Can the ATO’s public rulings help your outcomes?May 1, 2019
The ATO can issue public rulings that provide guidance on the interpretation of various tax laws.
Public rulings generally deal with priority issues that have been found to require clarification, so if you have a concern about a particular area of tax law, you may find that many of your concerns are shared by others and may have already been addressed.
Public rulings provide taxpayers with certainty and protection if they follow the ruling as it applies to them. However, taxpayers who ignore public rulings may face severe penalties and interest.
Note that public rulings are binding on the Commissioner of Taxation (the Commissioner). They may offer some protection against having to pay a tax shortfall in the event that the ruling is found to be incorrect if the taxpayer relies on it.
The Commissioner may exercise his discretion about imposing a penalty on top of a tax shortfall where the taxpayer has drawn upon and relied on incorrect information contained in other publications. However, where these booklets and pamphlets are not classed as a “binding ruling”, a tax shortfall resulting from a taxpayer relying on it when it may be incorrect would still need to be paid.
Type of public rulings
Public rulings can sometimes include:
- tax determinations and tax rulings
- tax return instructions
- information booklets
- ATO media releases, and
- speeches or statements by senior officers of the ATO, which must state that it or selected parts of it constitute a public ruling.
Public rulings can cover a number of taxes, which may include any of the following:
- income tax
- Medicare levy
- fringe benefits tax (FBT)
- withholding taxes
- indirect taxes – including goods and services tax (GST), wine tax and luxury car tax
- excise duty
- the administration or collection of the above taxes, levies and duties
- a net fuel amount, or the administration, collection or payment of a net fuel amount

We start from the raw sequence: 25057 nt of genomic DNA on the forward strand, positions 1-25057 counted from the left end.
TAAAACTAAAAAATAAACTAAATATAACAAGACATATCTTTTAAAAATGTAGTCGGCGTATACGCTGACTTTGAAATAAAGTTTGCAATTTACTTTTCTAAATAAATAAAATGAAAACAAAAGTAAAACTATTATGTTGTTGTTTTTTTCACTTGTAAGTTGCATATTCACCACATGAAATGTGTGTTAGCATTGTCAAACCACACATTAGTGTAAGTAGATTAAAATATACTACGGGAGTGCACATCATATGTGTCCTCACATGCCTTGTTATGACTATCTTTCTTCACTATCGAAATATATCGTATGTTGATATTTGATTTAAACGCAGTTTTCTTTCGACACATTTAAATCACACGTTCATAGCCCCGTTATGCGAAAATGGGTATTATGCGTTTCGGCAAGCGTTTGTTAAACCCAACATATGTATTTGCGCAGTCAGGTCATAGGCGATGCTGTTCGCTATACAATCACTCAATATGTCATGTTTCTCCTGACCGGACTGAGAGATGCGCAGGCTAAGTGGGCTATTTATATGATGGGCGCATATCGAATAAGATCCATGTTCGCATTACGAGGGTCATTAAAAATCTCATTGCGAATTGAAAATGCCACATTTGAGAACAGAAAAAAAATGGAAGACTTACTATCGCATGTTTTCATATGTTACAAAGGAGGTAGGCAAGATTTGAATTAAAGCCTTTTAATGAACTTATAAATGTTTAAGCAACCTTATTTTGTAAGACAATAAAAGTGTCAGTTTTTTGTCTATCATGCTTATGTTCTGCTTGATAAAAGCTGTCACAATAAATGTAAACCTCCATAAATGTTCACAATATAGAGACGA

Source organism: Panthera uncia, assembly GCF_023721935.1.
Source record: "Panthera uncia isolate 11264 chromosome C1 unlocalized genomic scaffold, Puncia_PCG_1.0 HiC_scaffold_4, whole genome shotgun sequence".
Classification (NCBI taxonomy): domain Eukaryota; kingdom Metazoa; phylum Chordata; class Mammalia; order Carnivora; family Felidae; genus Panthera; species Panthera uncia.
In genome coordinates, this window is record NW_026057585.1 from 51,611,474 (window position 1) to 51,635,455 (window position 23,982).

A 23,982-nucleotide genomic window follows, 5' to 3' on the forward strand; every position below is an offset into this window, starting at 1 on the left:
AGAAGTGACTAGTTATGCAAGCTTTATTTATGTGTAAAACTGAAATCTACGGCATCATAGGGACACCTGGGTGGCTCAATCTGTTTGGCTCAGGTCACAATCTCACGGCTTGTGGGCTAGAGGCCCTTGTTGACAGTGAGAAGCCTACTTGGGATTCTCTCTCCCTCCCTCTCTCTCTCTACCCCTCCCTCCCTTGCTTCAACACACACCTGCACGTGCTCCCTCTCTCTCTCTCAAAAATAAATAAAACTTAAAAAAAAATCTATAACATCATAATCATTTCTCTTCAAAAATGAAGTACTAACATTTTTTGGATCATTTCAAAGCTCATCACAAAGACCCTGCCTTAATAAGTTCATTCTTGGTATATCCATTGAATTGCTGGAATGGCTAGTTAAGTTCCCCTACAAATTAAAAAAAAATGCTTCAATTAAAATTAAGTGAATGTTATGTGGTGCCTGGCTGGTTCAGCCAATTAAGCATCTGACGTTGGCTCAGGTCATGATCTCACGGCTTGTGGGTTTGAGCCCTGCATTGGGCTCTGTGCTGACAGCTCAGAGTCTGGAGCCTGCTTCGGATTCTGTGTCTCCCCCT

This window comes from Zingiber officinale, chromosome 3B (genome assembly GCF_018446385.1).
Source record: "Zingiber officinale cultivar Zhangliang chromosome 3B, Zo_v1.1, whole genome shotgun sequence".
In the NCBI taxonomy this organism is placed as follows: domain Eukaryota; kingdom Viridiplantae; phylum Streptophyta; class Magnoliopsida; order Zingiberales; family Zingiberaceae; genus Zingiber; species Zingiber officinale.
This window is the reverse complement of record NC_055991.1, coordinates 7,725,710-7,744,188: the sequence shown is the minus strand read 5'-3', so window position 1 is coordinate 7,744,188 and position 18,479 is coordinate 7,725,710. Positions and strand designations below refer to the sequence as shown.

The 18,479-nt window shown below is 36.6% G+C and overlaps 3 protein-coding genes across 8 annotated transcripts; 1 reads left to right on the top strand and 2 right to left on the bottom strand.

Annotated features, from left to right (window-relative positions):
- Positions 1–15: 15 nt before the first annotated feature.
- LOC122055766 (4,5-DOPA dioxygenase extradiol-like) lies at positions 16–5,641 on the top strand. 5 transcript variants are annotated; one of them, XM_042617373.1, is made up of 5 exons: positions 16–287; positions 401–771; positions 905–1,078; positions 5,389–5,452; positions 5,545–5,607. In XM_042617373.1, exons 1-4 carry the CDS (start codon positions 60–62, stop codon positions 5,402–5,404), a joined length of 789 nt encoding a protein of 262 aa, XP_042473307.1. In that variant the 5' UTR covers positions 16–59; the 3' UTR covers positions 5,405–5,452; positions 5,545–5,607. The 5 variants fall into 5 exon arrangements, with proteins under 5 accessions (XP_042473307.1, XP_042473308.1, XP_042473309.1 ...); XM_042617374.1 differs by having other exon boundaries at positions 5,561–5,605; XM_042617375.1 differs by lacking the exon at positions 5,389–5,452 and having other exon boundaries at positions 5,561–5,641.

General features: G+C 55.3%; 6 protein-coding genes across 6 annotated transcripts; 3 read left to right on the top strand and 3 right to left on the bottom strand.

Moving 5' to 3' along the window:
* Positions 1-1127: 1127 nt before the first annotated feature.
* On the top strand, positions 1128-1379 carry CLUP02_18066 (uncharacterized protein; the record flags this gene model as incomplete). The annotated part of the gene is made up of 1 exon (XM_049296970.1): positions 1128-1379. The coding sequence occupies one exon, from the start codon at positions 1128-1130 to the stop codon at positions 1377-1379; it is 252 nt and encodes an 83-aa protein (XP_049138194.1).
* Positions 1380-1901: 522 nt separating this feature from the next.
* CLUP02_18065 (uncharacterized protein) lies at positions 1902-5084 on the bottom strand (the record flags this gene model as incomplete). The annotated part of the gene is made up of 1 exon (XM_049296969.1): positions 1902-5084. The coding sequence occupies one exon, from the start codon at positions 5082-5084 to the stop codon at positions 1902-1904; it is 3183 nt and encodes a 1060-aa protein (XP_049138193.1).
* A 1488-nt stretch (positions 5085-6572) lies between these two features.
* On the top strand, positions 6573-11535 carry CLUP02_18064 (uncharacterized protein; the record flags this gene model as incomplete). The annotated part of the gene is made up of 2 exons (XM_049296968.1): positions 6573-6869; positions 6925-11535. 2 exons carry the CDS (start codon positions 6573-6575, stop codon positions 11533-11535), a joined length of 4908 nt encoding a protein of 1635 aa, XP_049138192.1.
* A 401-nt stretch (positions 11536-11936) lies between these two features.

- a net amount or the administration, collection or payment of a net amount; and
- a wine tax credit, or the administration or payment of a wine tax credit.
Rulings are treated as binding public rulings when they are made available to the public and they explicitly state that they are public rulings.
Date of effect of a public ruling
Public rulings state the ATO’s interpretation of tax laws and is taken to have always applied unless:
- the ruling states that it applies only after a particular date, or
- the ATO feels it is unfair to disturb arrangements existing before that ruling.
What happens if you disregard a public ruling?
There is no compulsion on a taxpayer to follow a public ruling. However, if a taxpayer is subject to a tax shortfall penalty, a public ruling is a relevant authority in determining whether the taxpayer has a reasonably arguable position and if reasonable care was exercised. If there is a tax shortfall because a ruling was not followed, penalties can be imposed unless the taxpayer can demonstrate reasonable care was taken and they had a reasonably arguable position.
If in doubt, it would be prudent to follow the public ruling and then lodge an objection against the assessment or seek a private ruling (see below). By using either of these two approaches, the taxpayer protects their rights and avoids the possibilities of tax shortfall penalties.